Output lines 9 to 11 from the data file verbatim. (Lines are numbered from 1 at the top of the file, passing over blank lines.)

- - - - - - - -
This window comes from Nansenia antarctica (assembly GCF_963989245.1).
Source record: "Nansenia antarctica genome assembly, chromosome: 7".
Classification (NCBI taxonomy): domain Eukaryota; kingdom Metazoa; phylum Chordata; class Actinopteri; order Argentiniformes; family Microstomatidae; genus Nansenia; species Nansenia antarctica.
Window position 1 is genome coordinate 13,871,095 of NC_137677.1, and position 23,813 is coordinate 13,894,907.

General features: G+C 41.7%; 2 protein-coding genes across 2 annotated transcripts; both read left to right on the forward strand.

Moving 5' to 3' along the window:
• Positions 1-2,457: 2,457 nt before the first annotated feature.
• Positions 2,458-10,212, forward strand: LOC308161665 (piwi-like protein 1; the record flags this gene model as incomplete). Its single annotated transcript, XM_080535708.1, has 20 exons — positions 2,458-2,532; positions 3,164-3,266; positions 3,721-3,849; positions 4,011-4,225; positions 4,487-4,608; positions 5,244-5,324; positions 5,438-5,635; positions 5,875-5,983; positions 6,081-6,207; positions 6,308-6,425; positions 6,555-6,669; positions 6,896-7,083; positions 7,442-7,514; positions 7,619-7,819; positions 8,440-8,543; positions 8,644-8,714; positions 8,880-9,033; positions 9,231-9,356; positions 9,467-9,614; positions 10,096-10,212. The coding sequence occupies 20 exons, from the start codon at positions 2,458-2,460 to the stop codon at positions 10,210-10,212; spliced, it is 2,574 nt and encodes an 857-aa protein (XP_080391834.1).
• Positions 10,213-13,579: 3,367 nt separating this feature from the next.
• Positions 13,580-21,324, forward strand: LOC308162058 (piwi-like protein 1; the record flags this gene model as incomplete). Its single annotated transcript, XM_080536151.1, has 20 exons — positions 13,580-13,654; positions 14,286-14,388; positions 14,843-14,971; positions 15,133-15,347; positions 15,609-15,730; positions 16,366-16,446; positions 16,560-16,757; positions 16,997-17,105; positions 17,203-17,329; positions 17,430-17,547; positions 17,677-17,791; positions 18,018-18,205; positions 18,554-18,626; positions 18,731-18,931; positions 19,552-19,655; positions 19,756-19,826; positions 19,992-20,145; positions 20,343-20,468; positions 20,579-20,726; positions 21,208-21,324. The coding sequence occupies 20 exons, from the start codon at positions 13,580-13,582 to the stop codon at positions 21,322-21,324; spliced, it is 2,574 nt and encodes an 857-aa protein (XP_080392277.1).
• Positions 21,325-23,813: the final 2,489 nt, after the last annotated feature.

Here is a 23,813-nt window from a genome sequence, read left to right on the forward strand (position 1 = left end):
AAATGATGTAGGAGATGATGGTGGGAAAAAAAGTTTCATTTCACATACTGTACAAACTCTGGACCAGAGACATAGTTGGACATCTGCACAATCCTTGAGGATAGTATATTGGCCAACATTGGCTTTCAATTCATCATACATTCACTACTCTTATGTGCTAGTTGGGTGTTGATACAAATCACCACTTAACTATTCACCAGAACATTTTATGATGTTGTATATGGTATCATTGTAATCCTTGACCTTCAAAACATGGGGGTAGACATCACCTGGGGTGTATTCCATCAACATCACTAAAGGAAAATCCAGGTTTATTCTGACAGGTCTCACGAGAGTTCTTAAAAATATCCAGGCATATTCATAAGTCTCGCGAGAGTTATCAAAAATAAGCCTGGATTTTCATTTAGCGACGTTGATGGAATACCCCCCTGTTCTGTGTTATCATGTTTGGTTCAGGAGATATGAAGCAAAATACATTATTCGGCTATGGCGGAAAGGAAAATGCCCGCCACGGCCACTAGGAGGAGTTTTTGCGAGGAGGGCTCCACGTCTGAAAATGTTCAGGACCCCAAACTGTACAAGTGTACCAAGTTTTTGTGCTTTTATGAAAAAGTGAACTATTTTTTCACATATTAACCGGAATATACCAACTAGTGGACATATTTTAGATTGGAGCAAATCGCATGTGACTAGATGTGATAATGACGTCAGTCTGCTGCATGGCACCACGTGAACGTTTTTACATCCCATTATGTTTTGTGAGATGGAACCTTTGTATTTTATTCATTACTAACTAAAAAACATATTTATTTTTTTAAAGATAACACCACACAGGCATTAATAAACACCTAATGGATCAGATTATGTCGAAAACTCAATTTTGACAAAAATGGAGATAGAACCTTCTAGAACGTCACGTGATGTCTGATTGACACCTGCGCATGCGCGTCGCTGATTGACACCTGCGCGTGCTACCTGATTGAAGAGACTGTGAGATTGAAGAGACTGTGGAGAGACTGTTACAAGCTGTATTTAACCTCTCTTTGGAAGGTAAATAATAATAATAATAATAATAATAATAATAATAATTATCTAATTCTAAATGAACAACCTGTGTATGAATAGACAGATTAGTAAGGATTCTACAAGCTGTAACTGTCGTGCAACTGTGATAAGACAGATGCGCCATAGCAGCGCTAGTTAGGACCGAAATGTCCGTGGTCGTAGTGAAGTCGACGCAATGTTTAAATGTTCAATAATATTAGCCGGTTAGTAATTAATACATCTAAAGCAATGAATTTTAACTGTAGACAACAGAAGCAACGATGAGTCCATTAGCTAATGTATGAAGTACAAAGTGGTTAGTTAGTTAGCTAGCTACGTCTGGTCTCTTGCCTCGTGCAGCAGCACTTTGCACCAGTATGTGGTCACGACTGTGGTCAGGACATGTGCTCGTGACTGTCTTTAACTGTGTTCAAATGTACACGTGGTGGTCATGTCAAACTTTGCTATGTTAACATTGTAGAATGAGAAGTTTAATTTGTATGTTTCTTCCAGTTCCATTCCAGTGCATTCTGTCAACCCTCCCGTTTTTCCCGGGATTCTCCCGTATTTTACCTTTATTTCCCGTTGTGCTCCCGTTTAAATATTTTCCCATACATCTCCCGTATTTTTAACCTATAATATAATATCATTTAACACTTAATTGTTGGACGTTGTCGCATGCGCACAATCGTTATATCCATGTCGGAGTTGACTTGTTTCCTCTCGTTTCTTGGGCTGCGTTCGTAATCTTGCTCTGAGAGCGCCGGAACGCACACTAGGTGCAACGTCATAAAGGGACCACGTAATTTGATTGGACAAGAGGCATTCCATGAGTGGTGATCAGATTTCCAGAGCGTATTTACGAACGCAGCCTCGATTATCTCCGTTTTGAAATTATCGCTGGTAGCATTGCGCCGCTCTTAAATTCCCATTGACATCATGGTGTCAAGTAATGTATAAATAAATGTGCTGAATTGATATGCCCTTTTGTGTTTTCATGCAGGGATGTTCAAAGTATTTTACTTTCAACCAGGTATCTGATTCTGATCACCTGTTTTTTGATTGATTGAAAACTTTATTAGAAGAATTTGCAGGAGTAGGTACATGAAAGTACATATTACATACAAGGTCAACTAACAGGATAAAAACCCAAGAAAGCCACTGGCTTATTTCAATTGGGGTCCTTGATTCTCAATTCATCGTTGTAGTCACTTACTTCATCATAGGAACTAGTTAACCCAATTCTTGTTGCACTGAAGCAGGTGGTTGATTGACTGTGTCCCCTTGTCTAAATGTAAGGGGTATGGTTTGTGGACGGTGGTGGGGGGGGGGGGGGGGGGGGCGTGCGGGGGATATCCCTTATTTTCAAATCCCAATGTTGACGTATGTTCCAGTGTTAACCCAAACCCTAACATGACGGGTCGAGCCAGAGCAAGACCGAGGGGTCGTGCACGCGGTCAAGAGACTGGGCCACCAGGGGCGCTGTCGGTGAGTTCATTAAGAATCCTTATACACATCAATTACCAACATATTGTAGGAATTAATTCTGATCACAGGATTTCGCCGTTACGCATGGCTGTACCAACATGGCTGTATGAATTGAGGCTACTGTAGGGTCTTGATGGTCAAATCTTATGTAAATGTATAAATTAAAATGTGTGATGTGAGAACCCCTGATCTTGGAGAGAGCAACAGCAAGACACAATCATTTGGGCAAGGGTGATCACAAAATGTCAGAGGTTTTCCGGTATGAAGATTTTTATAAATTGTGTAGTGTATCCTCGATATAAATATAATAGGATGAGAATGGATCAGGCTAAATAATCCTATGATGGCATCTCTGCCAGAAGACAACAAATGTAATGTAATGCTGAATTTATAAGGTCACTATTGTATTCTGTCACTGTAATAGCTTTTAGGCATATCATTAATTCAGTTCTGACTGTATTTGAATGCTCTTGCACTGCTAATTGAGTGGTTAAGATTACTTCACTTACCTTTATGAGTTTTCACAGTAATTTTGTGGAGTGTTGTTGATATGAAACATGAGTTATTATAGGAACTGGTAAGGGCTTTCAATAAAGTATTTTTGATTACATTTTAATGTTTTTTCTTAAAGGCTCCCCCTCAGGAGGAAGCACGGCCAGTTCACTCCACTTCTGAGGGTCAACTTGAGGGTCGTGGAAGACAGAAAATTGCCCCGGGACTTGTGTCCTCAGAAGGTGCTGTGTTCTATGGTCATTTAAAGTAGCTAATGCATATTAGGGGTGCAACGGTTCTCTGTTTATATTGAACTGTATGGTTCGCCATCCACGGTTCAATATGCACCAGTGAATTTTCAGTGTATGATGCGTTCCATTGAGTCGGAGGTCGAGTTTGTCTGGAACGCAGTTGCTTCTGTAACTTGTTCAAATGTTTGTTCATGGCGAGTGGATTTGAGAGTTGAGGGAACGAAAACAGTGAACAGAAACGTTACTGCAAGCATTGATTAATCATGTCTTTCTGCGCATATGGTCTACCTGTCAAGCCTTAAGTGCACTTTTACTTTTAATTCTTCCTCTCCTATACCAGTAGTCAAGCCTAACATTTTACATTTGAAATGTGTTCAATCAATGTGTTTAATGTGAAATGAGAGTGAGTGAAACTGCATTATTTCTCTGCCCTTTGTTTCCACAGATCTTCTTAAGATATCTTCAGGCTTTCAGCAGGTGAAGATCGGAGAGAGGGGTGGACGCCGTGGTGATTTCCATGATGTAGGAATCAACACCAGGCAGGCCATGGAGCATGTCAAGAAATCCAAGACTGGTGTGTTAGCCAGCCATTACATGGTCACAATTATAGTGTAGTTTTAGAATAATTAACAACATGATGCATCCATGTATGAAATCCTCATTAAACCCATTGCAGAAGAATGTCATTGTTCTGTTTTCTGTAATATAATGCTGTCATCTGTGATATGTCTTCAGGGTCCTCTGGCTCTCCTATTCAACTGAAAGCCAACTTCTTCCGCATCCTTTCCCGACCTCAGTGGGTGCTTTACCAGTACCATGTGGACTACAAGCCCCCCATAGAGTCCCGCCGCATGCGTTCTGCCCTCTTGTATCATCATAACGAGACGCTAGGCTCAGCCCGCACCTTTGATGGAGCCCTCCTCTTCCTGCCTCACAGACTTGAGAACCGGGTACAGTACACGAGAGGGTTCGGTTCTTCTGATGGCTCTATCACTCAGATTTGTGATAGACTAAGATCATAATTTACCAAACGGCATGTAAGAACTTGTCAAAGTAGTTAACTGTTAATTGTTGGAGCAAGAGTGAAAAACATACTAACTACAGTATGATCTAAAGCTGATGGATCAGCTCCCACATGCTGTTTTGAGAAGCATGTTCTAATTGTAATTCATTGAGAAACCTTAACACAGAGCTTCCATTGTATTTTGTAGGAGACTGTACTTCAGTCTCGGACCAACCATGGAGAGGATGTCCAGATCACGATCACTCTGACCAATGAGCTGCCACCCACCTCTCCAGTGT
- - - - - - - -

• Positions 10,213-13,579: 3,367 nt separating this feature from the next.
• Positions 13,580-21,324, forward strand: LOC308162058 (piwi-like protein 1; the record flags this gene model as incomplete). Its single annotated transcript, XM_080536151.1, has 20 exons — positions 13,580-13,654; positions 14,286-14,388; positions 14,843-14,971; positions 15,133-15,347; positions 15,609-15,730; positions 16,366-16,446; positions 16,560-16,757; positions 16,997-17,105; positions 17,203-17,329; positions 17,430-17,547; positions 17,677-17,791; positions 18,018-18,205; positions 18,554-18,626; positions 18,731-18,931; positions 19,552-19,655; positions 19,756-19,826; positions 19,992-20,145; positions 20,343-20,468; positions 20,579-20,726; positions 21,208-21,324. The coding sequence occupies 20 exons, from the start codon at positions 13,580-13,582 to the stop codon at positions 21,322-21,324; spliced, it is 2,574 nt and encodes an 857-aa protein (XP_080392277.1).
• Positions 21,325-23,813: the final 2,489 nt, after the last annotated feature.